We have learnt a great deal about the causes of autism in recent decades, but much work remains to be done. We know that it is the result of multiple factors acting together: both genes and environmental influences are important, and there may be differences in the way the brain is wired up during development. We also know that there is absolutely no connection with vaccinations, a fact proven many times over; the original research publication suggesting this link has been retracted (i.e. has proven fraudulent), and the researcher responsible has been removed from the UK medical register.


Autism can sometimes run in families, indicating that genetics plays a key role in the disorder. Early research into the genetics of autism began with studies of twins, both identical and non-identical. Scientists studied the concordance of autism in these sets of twins – the percentage chance that if one twin had autism, the other would too. They found a significantly higher concordance in identical twins, who have largely identical DNA, suggesting that autism has a genetic basis. Under current estimates, there is a 50 to 80 per cent concordance for identical twins; this compares to an overall ~1.5 per cent chance that any two people will have autism. If parents have one child with autism, there is a 5 to 20 per cent chance that their second child will also have autism. 

We now know that as with numerous other traits, including height and intelligence, autism spectrum disorder involves many different genetic variations acting together. No single genetic mutation is enough to produce autism, but the more mutations there are in specific parts of an individual’s DNA, the greater the chances of an autism diagnosis. To identify the exact regions of DNA associated with the disorder, scientists study large numbers of people affected by autism. This approach is called a genome-wide association study (GWAS). QBI Professors Naomi Wray and Peter Visscher are world leaders in such studies.

Environmental factors

As with genetics, no single environmental factor definitively causes autism. Instead, a range of environmental influences seems to exist. For example, an epidemiological study led by QBI Professor John McGrath found that women who are deficient in Vitamin D during pregnancy had children with an increased risk of autism.

A lack of Vitamin D is just one risk factor, but it can also interact with other environmental variables. Associate Professor Thomas Burne, for example, is looking at how Vitamin D deficiency can combine with low levels of alcohol during pregnancy to raise the risk of autism-like behaviours in mice.

Another environmental risk is viral or bacterial infection of the pregnant mother during the first trimester, which has become a common way to study autism in model animals like mice. The laboratory of Professor Darryl Eyles has shown that the presence of Vitamin D protects against autism-like behaviours that are triggered by infections of the mother. The work of Professors McGrath, Eyles and Burne converges in the long-term hope that by supplementing pregnant mothers with Vitamin D, autism rates might be reduced.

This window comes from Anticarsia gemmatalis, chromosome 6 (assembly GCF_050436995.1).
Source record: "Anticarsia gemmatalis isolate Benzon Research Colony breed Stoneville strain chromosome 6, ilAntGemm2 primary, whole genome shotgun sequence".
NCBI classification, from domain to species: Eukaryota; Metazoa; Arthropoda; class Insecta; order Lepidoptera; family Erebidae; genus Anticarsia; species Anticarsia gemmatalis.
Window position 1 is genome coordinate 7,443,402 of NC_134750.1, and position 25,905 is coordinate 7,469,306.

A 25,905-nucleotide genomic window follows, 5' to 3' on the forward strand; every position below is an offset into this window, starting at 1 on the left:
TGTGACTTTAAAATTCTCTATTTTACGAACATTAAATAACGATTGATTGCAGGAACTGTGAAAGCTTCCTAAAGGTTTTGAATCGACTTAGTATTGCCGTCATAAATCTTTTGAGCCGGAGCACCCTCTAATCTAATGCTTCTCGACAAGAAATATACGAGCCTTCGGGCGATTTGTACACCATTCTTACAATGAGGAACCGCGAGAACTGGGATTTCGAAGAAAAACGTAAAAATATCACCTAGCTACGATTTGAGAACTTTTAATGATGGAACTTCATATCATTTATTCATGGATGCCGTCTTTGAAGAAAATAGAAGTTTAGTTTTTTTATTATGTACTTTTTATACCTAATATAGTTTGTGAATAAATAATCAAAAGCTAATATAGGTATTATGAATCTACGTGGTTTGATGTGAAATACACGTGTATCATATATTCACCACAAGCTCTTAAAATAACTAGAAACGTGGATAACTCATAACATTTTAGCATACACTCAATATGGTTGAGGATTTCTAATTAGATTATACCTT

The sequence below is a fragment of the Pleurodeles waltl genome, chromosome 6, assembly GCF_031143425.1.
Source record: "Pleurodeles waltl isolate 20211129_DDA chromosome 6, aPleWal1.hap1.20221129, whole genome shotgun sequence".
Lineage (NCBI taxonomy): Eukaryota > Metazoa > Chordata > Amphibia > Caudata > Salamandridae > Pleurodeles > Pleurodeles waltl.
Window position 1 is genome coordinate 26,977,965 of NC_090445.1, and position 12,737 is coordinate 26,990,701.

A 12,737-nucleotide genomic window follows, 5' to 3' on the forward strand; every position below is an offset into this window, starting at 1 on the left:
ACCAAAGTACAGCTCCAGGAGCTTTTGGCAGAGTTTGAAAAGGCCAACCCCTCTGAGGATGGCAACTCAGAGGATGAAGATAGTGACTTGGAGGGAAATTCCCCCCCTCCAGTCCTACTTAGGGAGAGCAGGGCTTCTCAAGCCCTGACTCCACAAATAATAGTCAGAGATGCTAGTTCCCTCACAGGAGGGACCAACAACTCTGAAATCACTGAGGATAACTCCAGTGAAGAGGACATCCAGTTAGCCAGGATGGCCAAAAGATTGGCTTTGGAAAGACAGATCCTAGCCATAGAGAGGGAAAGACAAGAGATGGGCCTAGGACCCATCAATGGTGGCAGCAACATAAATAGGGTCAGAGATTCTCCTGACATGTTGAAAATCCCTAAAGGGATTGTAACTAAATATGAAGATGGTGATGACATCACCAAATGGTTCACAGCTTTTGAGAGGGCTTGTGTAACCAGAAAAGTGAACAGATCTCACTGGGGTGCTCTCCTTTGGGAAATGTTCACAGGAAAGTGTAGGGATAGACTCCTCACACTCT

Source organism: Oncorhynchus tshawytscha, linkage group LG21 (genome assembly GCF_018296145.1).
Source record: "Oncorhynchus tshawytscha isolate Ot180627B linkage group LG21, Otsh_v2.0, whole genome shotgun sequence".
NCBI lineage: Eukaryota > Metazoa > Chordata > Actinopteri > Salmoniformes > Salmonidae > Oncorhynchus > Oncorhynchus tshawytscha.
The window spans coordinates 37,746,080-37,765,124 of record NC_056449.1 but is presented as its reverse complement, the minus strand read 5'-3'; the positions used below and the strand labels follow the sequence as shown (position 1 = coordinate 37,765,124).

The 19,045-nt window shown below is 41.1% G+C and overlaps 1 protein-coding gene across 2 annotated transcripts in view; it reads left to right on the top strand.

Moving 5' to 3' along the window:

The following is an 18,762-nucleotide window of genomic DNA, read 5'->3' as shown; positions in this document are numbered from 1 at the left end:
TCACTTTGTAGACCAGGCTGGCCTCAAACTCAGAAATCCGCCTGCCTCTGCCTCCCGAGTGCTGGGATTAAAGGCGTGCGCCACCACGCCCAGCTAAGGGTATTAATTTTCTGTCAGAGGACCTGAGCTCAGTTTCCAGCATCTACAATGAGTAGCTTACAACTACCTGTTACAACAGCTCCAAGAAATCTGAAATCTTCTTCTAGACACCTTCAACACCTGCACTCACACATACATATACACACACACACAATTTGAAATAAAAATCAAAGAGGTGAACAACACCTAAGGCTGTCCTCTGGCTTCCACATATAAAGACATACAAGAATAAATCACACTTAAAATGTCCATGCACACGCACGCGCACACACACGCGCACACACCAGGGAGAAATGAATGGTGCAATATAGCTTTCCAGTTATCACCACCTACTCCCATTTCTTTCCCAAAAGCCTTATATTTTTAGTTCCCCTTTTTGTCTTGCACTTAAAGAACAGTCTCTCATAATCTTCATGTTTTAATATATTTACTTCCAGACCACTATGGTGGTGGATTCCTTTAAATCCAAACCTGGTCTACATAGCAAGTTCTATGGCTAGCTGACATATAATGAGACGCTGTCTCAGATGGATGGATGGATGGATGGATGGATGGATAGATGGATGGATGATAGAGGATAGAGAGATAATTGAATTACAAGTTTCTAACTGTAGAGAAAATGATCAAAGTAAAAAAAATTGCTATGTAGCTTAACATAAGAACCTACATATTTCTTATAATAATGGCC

Finally, more research by Professor McGrath has found that older fathers – particularly those over 50 at the time of conception – have a greater chance of having a child with autism, potentially as a result of new genetic mutations that affect brain development. Similarly, experiments in mice have shown that older fathers are more likely to produce offspring with behavioural and genetic changes indicative of autism.

Brain wiring

In the developing brain, connections between and within brain regions are still being formed. Sometimes, though, these connections don’t form in the normal way, which can produce lasting changes in behaviour.

One example relevant to autism is a congenital condition called corpus callosum dysgenesis (CCD). The corpus callosum is a thick bundle of nerve fibres that connects one brain hemisphere to the other. In people with CCD, the corpus callosum is partly or even completely missing. Strikingly, one third of patients with CCD meet the diagnostic criteria for autism. What’s more, the genes involved in CCD and autism are similar. Other studies, however, have found the opposite profile in models of autism – an enlarged corpus callosum.

How can these findings be reconciled? QBI’s Professor Linda Richards is working on an international effort with leading paediatric neurologists, radiologists and clinical psychologists to find out. The international effort is called the International Research Consortium for the Corpus Callosum and Cerebral Connectivity (IRC5) and currently includes investigators from Australia, the USA, Europe and South America. According to Professor Elliott Sherr of the University of California, San Francisco, who is part of this team, one possibility is that autism could result from inefficient communication between brain hemispheres, and that efficiency could be disrupted whether the corpus callosum is too big or too small. 


  What is autism?

  Autism signs and symptoms

  Autism treatment

  Diagnosing autism

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